But alas, about a third way through the season last year my hopes for such luck were dashed. I will write more on the perceptions surrounding Bledsoe's career in the coming weeks however.
The real reason why I am even writing this piece at this time is to correct some of the mainstream media mantras that have been sustained, not just about Bledsoe, but about this team.
Unfortunately, not all of those misperceptions originate in the mainstream media. Some are coming right out of One Bills Drive. It is my hope that we, the Bills as a team, regional media, and fanbase, can cease looking at faulty notions as to the successes and failures of this team and that the Bills can have a decent draft this year for a change and make some moves in free-agency that actually help the team commensurate with the money that is invested this offseason.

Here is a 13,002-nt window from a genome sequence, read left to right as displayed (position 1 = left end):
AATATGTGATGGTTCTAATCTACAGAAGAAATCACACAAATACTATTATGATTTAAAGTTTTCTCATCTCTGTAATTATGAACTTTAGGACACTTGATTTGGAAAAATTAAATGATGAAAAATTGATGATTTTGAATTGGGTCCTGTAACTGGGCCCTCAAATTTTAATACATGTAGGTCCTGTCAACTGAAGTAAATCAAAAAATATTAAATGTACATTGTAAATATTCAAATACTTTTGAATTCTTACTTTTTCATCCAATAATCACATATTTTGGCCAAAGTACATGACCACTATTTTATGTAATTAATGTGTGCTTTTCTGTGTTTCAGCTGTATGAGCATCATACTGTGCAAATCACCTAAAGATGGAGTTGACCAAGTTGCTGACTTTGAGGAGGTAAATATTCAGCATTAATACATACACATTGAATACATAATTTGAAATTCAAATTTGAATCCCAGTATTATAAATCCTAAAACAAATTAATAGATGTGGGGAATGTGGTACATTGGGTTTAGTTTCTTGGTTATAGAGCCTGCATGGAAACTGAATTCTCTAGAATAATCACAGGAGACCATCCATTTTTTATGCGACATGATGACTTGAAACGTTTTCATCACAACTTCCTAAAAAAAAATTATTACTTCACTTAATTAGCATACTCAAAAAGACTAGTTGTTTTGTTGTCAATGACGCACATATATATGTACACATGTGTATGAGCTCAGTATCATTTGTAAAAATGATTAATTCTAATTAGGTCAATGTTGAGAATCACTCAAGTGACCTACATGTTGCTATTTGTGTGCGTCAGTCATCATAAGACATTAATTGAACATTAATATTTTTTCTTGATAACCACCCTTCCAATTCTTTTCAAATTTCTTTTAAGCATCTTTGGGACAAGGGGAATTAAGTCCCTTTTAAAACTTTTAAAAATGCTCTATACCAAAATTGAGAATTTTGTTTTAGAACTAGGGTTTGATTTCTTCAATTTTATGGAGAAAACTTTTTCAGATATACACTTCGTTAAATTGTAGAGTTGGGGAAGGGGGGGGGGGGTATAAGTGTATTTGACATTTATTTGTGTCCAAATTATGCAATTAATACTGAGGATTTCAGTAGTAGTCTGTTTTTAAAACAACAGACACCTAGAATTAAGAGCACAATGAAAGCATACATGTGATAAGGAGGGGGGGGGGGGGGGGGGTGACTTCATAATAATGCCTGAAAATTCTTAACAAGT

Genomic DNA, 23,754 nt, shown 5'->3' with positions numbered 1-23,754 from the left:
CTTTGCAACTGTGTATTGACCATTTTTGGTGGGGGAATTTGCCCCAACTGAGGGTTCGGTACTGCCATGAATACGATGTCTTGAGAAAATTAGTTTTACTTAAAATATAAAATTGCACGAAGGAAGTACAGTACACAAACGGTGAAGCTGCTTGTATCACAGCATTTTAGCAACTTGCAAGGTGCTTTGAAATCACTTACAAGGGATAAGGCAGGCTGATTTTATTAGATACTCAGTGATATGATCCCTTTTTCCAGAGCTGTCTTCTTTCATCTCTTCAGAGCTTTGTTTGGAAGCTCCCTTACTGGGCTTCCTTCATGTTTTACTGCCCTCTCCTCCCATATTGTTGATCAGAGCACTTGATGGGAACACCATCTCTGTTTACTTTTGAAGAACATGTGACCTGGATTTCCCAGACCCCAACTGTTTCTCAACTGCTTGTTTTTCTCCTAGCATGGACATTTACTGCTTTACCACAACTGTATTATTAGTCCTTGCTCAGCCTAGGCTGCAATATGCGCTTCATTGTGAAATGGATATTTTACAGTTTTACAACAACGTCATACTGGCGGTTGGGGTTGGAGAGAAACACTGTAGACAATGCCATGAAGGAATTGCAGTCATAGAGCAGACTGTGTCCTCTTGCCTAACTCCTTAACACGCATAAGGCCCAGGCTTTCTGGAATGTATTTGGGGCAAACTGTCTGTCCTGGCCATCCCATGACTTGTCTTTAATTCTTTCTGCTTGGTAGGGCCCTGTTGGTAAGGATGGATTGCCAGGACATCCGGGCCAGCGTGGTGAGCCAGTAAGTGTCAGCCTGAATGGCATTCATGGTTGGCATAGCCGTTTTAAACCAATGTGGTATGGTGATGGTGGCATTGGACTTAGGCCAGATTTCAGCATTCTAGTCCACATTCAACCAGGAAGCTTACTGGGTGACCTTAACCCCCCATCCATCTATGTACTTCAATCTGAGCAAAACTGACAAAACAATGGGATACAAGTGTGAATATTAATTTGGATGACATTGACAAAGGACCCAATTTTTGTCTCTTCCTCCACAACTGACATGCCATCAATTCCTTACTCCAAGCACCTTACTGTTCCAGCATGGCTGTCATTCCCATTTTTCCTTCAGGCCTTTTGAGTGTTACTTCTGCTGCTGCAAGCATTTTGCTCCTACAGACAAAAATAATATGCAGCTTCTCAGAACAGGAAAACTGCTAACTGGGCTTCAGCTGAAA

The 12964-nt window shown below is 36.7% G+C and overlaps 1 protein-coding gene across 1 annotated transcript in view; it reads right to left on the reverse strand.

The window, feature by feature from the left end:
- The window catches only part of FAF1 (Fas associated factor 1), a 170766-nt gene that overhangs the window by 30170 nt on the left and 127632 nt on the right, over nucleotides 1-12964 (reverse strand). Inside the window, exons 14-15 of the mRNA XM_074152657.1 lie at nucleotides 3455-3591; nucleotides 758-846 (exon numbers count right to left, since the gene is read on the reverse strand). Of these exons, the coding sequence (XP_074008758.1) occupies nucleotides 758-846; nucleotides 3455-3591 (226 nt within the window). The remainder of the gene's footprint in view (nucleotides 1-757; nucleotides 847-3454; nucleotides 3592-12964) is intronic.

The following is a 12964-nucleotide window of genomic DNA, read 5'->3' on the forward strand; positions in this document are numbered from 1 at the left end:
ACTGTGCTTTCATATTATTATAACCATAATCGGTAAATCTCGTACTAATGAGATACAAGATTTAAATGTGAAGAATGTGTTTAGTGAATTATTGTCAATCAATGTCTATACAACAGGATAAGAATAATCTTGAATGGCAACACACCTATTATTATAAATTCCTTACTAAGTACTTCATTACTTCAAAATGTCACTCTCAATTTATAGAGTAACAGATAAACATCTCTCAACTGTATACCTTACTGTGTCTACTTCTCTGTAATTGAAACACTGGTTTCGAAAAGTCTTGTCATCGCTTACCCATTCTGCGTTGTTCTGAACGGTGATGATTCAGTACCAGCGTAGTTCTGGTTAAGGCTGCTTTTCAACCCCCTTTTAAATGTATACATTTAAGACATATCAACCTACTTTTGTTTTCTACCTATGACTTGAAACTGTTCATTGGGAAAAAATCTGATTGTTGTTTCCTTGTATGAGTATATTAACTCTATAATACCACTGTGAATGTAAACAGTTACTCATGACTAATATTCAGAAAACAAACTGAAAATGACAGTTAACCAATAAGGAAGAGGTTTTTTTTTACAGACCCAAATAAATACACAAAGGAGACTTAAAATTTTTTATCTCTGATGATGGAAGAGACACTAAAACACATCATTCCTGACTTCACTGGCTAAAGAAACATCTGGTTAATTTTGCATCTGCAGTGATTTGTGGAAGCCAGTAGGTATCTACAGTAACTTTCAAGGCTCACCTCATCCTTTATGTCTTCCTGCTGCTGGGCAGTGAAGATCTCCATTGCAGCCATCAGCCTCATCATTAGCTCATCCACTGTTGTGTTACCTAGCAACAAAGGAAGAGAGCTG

A quick note to Tom Donahoe would be to avoid the "walking wounded" this offseason both in the draft and in free agency. More on that in the following weeks as well.
Last season the media "war cry" was over how marvelous the Bills' offense was, how our defense did little to assist the Bills in winning games, and what a great passing game we had.
Last year I avidly challenged these notions and in doing so became about as welcome and popular amongst fellow Bills fans as a mother would be walking in on her son's stag party. At this time however, I think we are long overdue for such an analysis.
First of all, much of the reason surrounding the hype of the offense last season was due to several things. First, media golden boy Bledsoe had arrived in Buffalo. "Finally" many fans reasoned, "we have a bonafide league-wide known and respected QB."
While the honeymoon was short-lived for myself, namely it lasted about six games, most other fans kept it alive through the end of the season and on into this season.
Secondly, numerous team passing records were set, ten if I am not mistaken. What went quietly unnoticed by media and fans was that not a single one of those records had even the slightest thing to do with scoring. They all had to do in one form or another, with the frequency with which the team, led by the "genius" Gilbride, had passed the ball. I
ronically, it was the same Gilbride who was criticized for "throwing too much." Go figure, eh!